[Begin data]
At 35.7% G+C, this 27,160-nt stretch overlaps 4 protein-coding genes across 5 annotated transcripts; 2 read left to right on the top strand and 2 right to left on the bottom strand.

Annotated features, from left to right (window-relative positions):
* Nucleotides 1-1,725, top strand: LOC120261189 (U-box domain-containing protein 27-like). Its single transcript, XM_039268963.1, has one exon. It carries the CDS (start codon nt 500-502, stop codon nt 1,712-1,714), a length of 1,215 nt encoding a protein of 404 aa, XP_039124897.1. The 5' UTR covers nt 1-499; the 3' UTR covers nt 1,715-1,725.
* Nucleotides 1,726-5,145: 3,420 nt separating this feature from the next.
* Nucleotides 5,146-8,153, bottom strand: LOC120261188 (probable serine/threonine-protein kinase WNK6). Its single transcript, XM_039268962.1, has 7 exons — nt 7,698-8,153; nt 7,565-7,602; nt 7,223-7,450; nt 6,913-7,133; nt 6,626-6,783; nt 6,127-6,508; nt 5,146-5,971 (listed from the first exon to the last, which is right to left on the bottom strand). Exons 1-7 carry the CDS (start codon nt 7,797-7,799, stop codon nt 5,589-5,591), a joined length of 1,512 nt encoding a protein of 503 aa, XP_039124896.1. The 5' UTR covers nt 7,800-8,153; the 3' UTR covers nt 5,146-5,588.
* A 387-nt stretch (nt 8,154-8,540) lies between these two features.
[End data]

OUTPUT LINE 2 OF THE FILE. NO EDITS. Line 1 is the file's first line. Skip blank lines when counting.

Annotated features, from left to right (window-relative positions):